|Public school teachers||20,921|
|Annual pre-K-12 expenditures||$2.3 billion|
|Children in poverty||13%|
|Students with disabilities||16%|
Summary of Grades
Nebraska scores below the average state on two out of four graded policy categories in Quality Counts.
The state lags farthest behind in standards and accountability, where it ranks among the last states in the nation. This poor showing can be attributed, in part, to its lack of assessments aligned to state standards in mathematics, science, and social studies at any grade span. In addition, Nebraska does not have sanctions in place that hold all low-performing schools accountable for their performance.
Nebraska fares somewhat better in efforts to improve teacher quality, but still falls short of the average state. Nebraska does not require subject-knowledge tests for prospective middle or high school teachers to earn initial licenses. In addition, the state does not have written professional-development standards, nor does it require and finance mentoring for new teachers.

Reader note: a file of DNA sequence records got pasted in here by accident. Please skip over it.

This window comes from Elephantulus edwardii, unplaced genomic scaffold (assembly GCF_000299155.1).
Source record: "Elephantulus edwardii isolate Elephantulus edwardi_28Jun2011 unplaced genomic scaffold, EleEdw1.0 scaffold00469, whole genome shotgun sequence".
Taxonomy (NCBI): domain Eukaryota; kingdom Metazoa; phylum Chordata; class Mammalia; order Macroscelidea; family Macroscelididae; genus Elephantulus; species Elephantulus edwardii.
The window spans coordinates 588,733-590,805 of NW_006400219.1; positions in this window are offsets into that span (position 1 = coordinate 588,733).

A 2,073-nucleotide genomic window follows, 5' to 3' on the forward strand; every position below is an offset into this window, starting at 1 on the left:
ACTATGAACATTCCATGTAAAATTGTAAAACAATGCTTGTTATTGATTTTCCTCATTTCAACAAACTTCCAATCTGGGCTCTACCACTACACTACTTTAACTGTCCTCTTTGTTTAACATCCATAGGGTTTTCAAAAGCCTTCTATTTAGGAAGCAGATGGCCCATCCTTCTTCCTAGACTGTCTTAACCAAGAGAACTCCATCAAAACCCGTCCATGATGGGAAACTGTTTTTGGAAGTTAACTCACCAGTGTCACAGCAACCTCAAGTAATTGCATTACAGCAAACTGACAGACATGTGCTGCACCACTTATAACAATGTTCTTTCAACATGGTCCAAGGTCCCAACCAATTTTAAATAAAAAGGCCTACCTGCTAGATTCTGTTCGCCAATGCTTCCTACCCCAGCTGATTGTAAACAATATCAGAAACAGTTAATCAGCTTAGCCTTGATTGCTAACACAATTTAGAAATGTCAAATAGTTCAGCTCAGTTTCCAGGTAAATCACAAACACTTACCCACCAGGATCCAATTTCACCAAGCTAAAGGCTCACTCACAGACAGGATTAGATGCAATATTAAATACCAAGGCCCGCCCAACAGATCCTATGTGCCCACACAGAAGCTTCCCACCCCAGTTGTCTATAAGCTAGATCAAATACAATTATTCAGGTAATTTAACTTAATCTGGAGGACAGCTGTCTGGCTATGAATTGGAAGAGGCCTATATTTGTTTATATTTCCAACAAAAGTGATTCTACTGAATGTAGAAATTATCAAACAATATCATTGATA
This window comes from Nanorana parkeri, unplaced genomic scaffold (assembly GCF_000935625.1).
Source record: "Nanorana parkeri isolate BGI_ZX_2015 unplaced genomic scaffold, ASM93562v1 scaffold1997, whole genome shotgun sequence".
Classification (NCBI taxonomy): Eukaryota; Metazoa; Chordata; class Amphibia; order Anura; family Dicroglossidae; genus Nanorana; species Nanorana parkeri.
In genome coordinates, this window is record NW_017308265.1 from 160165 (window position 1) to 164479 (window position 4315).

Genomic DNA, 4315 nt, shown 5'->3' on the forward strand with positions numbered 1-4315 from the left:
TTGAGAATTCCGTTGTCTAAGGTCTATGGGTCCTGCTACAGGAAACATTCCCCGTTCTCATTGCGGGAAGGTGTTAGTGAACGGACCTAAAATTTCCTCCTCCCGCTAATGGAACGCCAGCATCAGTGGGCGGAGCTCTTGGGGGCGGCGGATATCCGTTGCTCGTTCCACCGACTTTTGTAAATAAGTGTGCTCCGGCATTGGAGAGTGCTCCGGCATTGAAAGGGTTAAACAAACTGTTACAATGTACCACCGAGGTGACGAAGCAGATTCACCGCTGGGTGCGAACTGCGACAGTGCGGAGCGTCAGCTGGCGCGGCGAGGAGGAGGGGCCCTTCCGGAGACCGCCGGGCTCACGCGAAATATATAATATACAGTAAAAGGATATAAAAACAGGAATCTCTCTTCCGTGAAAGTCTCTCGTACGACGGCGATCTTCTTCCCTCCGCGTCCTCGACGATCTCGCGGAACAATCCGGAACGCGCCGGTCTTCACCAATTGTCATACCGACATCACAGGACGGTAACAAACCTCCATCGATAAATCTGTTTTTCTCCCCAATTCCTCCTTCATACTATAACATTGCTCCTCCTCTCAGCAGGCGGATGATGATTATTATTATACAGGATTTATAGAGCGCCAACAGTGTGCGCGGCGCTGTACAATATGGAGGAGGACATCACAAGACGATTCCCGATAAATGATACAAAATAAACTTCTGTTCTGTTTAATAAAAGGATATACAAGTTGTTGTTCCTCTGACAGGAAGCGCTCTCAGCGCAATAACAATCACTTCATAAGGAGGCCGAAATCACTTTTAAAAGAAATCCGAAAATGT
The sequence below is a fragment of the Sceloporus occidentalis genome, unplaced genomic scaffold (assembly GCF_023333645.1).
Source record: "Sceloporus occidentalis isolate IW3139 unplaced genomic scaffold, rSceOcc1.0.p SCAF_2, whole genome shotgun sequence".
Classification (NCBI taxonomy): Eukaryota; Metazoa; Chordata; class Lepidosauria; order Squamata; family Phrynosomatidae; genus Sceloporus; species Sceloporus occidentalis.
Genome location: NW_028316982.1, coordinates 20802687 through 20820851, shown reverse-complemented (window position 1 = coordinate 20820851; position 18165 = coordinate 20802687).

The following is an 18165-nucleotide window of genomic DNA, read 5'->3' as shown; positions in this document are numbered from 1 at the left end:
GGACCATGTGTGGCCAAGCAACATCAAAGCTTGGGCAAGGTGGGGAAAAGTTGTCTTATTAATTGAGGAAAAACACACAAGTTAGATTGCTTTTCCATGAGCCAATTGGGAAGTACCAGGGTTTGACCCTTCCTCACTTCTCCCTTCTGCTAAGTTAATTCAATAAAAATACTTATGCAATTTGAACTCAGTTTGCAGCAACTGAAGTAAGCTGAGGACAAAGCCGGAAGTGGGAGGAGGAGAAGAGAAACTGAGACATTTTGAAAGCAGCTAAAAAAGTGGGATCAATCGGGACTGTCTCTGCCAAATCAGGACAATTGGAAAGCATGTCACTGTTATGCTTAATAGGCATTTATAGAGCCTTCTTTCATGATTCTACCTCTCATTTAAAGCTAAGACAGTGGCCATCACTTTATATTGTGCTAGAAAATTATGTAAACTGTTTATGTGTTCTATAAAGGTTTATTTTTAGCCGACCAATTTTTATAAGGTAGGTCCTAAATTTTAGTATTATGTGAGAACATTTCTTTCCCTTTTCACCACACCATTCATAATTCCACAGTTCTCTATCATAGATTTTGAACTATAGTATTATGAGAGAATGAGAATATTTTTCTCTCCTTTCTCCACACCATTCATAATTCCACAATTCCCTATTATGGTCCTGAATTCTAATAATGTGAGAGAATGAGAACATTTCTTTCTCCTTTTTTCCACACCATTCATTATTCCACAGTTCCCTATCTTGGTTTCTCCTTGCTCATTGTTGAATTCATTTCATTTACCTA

Nebraska earns an average grade in school climate. But its grade dips because it is one of the few states that do not allow charter schools. Nebraska fares well on indicators of class and school size and earns points for its policies on bullying or harassment in schools.
In resource equity, Nebraska ranks higher than the average state. Its score on the wealth-neutrality measure indicates that poorer districts in the state tend to have higher per-pupil funding levels than do wealthier districts. Nebraska is one of only 10 states in which this pattern is found.
|State Policy Report Card|
|Quality Counts Grading Breakdown|
Note: Details may not sum to totals due to rounding.
Grading Curve A (93-100), A- (90-92), B+ (87-89), B (83-86), B- (80-82), C+ (77-79), C (73-76), C- (70-72), D+ (67-69), D (63-66), D- (60-62), F (0-59)